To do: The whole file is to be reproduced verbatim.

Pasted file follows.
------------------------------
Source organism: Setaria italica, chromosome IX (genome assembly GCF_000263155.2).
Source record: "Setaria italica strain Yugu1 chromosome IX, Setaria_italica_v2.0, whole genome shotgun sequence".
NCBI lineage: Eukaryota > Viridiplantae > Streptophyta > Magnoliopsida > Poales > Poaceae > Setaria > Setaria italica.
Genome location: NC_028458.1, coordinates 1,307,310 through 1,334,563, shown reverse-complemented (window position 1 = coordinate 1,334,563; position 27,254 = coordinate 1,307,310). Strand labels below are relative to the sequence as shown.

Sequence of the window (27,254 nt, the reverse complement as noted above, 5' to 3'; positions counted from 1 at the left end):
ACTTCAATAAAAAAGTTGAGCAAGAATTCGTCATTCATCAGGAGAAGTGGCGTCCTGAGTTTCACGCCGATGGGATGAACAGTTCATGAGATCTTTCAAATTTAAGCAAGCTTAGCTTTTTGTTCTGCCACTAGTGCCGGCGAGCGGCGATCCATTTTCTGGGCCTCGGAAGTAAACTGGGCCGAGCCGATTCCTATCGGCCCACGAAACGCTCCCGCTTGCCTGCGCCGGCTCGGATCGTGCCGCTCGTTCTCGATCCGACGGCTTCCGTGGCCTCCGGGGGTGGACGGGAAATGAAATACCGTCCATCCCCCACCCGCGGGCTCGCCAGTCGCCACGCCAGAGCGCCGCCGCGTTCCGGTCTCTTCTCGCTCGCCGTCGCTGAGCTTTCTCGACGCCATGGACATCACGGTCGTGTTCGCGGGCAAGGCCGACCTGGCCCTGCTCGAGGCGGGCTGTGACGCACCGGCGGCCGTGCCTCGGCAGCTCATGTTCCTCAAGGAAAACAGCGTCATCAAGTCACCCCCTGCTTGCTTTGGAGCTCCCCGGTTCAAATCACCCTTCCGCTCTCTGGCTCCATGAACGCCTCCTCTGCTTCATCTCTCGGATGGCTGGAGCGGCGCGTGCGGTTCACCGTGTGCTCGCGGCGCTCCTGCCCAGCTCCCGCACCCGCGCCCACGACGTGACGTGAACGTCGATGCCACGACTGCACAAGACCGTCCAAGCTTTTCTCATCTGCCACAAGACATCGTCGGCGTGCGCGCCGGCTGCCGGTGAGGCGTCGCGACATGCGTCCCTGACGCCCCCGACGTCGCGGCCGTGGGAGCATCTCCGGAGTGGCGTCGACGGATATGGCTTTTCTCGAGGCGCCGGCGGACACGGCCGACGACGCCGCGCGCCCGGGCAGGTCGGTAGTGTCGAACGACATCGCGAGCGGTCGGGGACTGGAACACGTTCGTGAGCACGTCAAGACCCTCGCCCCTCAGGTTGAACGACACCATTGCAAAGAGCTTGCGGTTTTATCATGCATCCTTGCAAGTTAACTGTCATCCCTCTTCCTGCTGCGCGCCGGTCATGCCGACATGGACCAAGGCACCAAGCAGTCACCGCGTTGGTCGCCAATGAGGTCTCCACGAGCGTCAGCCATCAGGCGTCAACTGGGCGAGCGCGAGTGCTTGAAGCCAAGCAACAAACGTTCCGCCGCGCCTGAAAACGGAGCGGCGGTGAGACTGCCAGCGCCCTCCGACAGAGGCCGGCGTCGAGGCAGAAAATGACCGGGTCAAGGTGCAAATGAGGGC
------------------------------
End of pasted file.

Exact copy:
Source organism: Setaria italica, chromosome IX (genome assembly GCF_000263155.2).
Source record: "Setaria italica strain Yugu1 chromosome IX, Setaria_italica_v2.0, whole genome shotgun sequence".
NCBI lineage: Eukaryota > Viridiplantae > Streptophyta > Magnoliopsida > Poales > Poaceae > Setaria > Setaria italica.
Genome location: NC_028458.1, coordinates 1,307,310 through 1,334,563, shown reverse-complemented (window position 1 = coordinate 1,334,563; position 27,254 = coordinate 1,307,310). Strand labels below are relative to the sequence as shown.

Sequence of the window (27,254 nt, the reverse complement as noted above, 5' to 3'; positions counted from 1 at the left end):
ACTTCAATAAAAAAGTTGAGCAAGAATTCGTCATTCATCAGGAGAAGTGGCGTCCTGAGTTTCACGCCGATGGGATGAACAGTTCATGAGATCTTTCAAATTTAAGCAAGCTTAGCTTTTTGTTCTGCCACTAGTGCCGGCGAGCGGCGATCCATTTTCTGGGCCTCGGAAGTAAACTGGGCCGAGCCGATTCCTATCGGCCCACGAAACGCTCCCGCTTGCCTGCGCCGGCTCGGATCGTGCCGCTCGTTCTCGATCCGACGGCTTCCGTGGCCTCCGGGGGTGGACGGGAAATGAAATACCGTCCATCCCCCACCCGCGGGCTCGCCAGTCGCCACGCCAGAGCGCCGCCGCGTTCCGGTCTCTTCTCGCTCGCCGTCGCTGAGCTTTCTCGACGCCATGGACATCACGGTCGTGTTCGCGGGCAAGGCCGACCTGGCCCTGCTCGAGGCGGGCTGTGACGCACCGGCGGCCGTGCCTCGGCAGCTCATGTTCCTCAAGGAAAACAGCGTCATCAAGTCACCCCCTGCTTGCTTTGGAGCTCCCCGGTTCAAATCACCCTTCCGCTCTCTGGCTCCATGAACGCCTCCTCTGCTTCATCTCTCGGATGGCTGGAGCGGCGCGTGCGGTTCACCGTGTGCTCGCGGCGCTCCTGCCCAGCTCCCGCACCCGCGCCCACGACGTGACGTGAACGTCGATGCCACGACTGCACAAGACCGTCCAAGCTTTTCTCATCTGCCACAAGACATCGTCGGCGTGCGCGCCGGCTGCCGGTGAGGCGTCGCGACATGCGTCCCTGACGCCCCCGACGTCGCGGCCGTGGGAGCATCTCCGGAGTGGCGTCGACGGATATGGCTTTTCTCGAGGCGCCGGCGGACACGGCCGACGACGCCGCGCGCCCGGGCAGGTCGGTAGTGTCGAACGACATCGCGAGCGGTCGGGGACTGGAACACGTTCGTGAGCACGTCAAGACCCTCGCCCCTCAGGTTGAACGACACCATTGCAAAGAGCTTGCGGTTTTATCATGCATCCTTGCAAGTTAACTGTCATCCCTCTTCCTGCTGCGCGCCGGTCATGCCGACATGGACCAAGGCACCAAGCAGTCACCGCGTTGGTCGCCAATGAGGTCTCCACGAGCGTCAGCCATCAGGCGTCAACTGGGCGAGCGCGAGTGCTTGAAGCCAAGCAACAAACGTTCCGCCGCGCCTGAAAACGGAGCGGCGGTGAGACTGCCAGCGCCCTCCGACAGAGGCCGGCGTCGAGGCAGAAAATGACCGGGTCAAGGTGCAAATGAGGGC